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e–Government initiatives: analysing success

Hahamis, P. (2016) e–Government initiatives: analysing success. DBA thesis, Henley Business School, University of Reading

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e-Government is an increasingly important strategy to enable the public sector to realise the benefits of the Internet and a shift to digital technologies. This research reports on and addresses the challenges faced by e-government initiatives that are intended to facilitate efficient and effective service delivery and meet citizens’ expectations. Specifically, e-government in the UK and the Republic of Ireland is claimed on the whole to be successful, yet this and prior research identifies significant challenges. Studies of IT alignment with strategic objectives have been conducted mainly in the private sector and there is a shortage of research focusing on the public sector. Given this and the mismatch of expectations and results, an exploratory research methodology has been adopted, within a conceptual framework derived from prior studies. As a result, this research was conducted from an interpretive stance utilising case studies and qualitative data sources such as semi-structured interviews, milestone documents and archival records. The scope comprises two substantial public-sector IT projects, namely the Directgov Portal (UK) and Revenue-on-Line (ROI), offering a longitudinal perspective covering a period of over ten years. One key finding has been that e-government is often overly concerned with technical delivery and efficiency savings, and not as much with the required organisational and business change. Furthermore, initiatives fail to engage sufficiently the multiple stakeholders and intended users. Larger, complex projects are more likely to fail for reasons such as over-ambition in the planning process and overstating the benefits of the intended system. Lack of understanding by the commissioning bodies as to the intricacies of IT projects can also inhibit success and thus the attainment of best ‘value for money’. Many of these points can be categorised as alignment issues. The conclusions, and new issues that emerge from the study, help to conceptualise the successful strategic alignment of the adoption of e-government services. The resulting conceptual framework, along with recommendations, adds value to the existing body of academic knowledge with regard e-government projects, and offers insights for further research. In addition, the results are intended to introduce practitioners and policy-makers supporting the evolution and implementation of such systems to an efficient, effective, and citizen-centric design paradigm that yields public value.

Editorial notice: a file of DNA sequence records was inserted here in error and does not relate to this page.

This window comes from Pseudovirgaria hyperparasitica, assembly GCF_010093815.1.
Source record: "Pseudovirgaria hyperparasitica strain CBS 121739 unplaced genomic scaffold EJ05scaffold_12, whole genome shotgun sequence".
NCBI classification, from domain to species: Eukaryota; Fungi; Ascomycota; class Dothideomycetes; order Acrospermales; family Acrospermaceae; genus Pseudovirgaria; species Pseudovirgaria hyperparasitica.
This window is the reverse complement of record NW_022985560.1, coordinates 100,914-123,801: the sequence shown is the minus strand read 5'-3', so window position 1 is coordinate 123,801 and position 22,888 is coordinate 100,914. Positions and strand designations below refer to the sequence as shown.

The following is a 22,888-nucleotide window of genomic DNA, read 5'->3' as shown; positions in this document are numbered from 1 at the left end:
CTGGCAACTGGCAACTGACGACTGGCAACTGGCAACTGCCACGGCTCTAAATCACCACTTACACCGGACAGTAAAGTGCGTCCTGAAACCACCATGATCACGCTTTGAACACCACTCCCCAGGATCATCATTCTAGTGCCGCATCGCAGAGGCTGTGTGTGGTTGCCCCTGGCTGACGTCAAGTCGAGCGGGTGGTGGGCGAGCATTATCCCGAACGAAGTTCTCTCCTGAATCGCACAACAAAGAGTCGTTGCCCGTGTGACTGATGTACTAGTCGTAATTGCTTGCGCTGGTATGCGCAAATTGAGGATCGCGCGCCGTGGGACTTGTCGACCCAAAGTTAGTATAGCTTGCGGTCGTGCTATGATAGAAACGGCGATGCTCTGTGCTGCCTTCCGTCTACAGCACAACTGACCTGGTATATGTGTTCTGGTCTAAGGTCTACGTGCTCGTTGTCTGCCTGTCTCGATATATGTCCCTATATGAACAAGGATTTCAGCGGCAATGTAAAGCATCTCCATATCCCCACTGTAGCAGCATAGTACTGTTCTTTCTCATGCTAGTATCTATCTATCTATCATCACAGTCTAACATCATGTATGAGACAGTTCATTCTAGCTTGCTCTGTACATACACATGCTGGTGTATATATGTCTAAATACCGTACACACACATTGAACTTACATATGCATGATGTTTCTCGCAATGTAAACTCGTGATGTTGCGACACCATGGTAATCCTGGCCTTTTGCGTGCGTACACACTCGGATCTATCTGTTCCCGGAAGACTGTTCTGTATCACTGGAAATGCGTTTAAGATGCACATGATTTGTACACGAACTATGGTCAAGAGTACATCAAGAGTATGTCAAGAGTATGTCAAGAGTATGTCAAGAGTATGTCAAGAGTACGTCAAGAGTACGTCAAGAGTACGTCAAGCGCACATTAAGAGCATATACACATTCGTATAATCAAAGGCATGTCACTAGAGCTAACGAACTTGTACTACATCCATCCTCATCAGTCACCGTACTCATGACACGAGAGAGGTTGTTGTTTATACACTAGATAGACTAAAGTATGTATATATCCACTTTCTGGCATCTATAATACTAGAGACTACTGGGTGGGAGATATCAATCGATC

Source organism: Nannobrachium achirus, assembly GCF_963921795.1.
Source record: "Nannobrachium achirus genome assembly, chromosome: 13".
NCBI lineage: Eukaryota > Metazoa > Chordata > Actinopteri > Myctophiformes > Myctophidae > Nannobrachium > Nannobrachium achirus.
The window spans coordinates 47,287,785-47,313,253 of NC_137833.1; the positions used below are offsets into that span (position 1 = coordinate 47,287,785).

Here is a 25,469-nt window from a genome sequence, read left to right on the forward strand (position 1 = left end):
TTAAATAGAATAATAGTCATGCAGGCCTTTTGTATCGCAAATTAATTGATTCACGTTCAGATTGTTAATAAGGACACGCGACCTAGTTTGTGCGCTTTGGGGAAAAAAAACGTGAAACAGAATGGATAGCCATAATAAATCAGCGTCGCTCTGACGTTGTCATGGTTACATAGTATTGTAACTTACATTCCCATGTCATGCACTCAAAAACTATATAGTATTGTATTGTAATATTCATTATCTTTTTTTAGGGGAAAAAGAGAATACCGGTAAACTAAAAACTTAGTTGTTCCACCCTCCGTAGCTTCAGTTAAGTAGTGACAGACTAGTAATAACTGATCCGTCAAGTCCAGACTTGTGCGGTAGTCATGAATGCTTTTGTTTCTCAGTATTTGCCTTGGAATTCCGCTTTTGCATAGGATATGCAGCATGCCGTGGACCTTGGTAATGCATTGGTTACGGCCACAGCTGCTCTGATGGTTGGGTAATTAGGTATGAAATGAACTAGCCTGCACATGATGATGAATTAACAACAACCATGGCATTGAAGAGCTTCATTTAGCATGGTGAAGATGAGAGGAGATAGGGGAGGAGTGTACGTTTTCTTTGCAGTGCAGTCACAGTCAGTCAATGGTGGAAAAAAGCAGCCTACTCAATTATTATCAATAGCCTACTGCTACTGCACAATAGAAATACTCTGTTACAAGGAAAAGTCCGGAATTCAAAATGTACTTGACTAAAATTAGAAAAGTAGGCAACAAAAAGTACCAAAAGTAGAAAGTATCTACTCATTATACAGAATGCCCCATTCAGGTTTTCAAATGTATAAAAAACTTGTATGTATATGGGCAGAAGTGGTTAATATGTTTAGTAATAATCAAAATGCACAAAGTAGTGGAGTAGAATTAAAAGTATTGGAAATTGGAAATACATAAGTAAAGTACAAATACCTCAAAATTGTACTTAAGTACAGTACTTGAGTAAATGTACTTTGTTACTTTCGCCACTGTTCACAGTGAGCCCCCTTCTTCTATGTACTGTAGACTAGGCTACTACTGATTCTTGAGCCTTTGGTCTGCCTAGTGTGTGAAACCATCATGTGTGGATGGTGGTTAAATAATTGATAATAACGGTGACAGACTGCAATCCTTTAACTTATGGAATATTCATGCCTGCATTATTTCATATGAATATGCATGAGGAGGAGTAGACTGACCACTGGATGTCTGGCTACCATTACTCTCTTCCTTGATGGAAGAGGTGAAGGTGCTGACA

Item Type:Thesis (DBA)
Thesis Supervisor:Manwani, S., Tang, Y. and Remenyi, D.
Thesis/Report Department:Henley Business School
Identification Number/DOI:
Divisions:Henley Business School
ID Code:80466


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